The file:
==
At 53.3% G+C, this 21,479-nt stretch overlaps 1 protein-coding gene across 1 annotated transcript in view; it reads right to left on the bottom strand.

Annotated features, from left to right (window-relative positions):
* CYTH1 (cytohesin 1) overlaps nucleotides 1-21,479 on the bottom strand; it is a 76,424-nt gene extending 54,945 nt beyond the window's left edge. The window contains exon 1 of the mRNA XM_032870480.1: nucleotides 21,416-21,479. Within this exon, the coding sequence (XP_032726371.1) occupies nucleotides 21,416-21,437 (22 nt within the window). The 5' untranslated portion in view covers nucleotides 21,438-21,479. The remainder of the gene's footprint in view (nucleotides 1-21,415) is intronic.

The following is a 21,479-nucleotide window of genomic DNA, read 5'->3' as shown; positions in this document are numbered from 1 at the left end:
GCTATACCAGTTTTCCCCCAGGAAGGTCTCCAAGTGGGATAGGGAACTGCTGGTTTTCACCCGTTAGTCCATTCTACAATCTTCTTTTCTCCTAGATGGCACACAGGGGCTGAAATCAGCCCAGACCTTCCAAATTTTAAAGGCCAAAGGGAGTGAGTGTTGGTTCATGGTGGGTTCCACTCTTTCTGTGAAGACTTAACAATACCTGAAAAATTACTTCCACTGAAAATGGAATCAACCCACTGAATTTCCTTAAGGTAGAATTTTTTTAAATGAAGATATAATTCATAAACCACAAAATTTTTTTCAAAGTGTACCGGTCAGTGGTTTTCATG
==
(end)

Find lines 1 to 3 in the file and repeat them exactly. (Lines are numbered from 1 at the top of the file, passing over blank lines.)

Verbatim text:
At 53.3% G+C, this 21,479-nt stretch overlaps 1 protein-coding gene across 1 annotated transcript in view; it reads right to left on the bottom strand.

Annotated features, from left to right (window-relative positions):
* CYTH1 (cytohesin 1) overlaps nucleotides 1-21,479 on the bottom strand; it is a 76,424-nt gene extending 54,945 nt beyond the window's left edge. The window contains exon 1 of the mRNA XM_032870480.1: nucleotides 21,416-21,479. Within this exon, the coding sequence (XP_032726371.1) occupies nucleotides 21,416-21,437 (22 nt within the window). The 5' untranslated portion in view covers nucleotides 21,438-21,479. The remainder of the gene's footprint in view (nucleotides 1-21,415) is intronic.